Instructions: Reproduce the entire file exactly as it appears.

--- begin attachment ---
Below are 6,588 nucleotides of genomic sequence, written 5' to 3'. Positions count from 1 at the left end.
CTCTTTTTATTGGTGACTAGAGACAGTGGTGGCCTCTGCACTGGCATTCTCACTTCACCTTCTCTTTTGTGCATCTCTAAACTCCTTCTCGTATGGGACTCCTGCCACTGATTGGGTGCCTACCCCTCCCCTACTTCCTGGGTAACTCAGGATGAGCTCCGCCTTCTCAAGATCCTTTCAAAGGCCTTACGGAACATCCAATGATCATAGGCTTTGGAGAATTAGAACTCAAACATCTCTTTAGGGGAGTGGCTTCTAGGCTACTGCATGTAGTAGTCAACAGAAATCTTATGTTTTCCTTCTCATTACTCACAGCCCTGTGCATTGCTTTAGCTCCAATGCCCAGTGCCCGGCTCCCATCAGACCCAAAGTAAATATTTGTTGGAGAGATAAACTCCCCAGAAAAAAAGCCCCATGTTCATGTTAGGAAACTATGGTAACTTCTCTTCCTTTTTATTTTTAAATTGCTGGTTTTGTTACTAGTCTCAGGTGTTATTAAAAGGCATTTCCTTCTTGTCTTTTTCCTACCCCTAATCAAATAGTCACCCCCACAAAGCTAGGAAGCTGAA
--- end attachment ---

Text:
Below are 6,588 nucleotides of genomic sequence, written 5' to 3'. Positions count from 1 at the left end.
CTCTTTTTATTGGTGACTAGAGACAGTGGTGGCCTCTGCACTGGCATTCTCACTTCACCTTCTCTTTTGTGCATCTCTAAACTCCTTCTCGTATGGGACTCCTGCCACTGATTGGGTGCCTACCCCTCCCCTACTTCCTGGGTAACTCAGGATGAGCTCCGCCTTCTCAAGATCCTTTCAAAGGCCTTACGGAACATCCAATGATCATAGGCTTTGGAGAATTAGAACTCAAACATCTCTTTAGGGGAGTGGCTTCTAGGCTACTGCATGTAGTAGTCAACAGAAATCTTATGTTTTCCTTCTCATTACTCACAGCCCTGTGCATTGCTTTAGCTCCAATGCCCAGTGCCCGGCTCCCATCAGACCCAAAGTAAATATTTGTTGGAGAGATAAACTCCCCAGAAAAAAAGCCCCATGTTCATGTTAGGAAACTATGGTAACTTCTCTTCCTTTTTATTTTTAAATTGCTGGTTTTGTTACTAGTCTCAGGTGTTATTAAAAGGCATTTCCTTCTTGTCTTTTTCCTACCCCTAATCAAATAGTCACCCCCACAAAGCTAGGAAGCTGAA